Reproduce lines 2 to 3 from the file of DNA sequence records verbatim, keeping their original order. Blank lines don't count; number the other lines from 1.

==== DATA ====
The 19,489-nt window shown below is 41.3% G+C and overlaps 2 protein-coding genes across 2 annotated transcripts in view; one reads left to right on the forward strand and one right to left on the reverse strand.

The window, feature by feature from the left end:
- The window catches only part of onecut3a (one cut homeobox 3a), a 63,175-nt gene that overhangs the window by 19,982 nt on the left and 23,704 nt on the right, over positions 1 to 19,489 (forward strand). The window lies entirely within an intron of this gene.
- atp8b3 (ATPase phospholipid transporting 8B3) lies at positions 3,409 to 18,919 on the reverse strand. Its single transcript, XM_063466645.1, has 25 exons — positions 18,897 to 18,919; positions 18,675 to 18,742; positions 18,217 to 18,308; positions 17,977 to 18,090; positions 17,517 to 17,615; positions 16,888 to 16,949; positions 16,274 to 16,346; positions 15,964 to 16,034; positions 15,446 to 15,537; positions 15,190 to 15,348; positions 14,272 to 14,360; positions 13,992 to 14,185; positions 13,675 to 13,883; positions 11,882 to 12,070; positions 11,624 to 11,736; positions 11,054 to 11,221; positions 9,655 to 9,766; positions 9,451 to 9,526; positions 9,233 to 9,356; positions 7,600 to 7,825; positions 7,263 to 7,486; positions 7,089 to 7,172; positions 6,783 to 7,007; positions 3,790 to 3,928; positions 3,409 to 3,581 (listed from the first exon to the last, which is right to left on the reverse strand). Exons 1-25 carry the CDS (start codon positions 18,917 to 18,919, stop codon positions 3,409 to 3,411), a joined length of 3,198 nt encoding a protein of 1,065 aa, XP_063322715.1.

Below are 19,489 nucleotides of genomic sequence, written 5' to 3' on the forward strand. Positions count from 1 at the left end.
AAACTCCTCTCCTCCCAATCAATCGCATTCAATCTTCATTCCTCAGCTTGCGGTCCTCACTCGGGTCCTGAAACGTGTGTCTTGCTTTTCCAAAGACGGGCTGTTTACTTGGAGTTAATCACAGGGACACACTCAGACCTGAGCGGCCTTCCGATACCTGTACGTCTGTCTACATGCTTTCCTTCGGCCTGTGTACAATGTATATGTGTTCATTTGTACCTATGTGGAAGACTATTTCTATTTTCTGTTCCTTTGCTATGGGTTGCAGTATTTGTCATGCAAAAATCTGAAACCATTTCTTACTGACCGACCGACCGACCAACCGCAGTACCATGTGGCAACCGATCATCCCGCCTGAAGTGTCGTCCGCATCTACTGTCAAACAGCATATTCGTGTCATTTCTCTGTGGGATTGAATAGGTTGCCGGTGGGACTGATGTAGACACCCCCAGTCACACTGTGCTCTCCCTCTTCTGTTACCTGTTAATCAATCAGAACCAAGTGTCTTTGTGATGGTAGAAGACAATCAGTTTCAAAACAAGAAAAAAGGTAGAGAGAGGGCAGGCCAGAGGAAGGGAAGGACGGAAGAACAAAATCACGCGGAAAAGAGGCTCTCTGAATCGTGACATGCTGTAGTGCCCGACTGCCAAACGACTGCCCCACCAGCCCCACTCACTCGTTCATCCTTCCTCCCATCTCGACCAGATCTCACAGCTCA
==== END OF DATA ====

The window, feature by feature from the left end:
- The window catches only part of onecut3a (one cut homeobox 3a), a 63,175-nt gene that overhangs the window by 19,982 nt on the left and 23,704 nt on the right, over positions 1 to 19,489 (forward strand). The window lies entirely within an intron of this gene.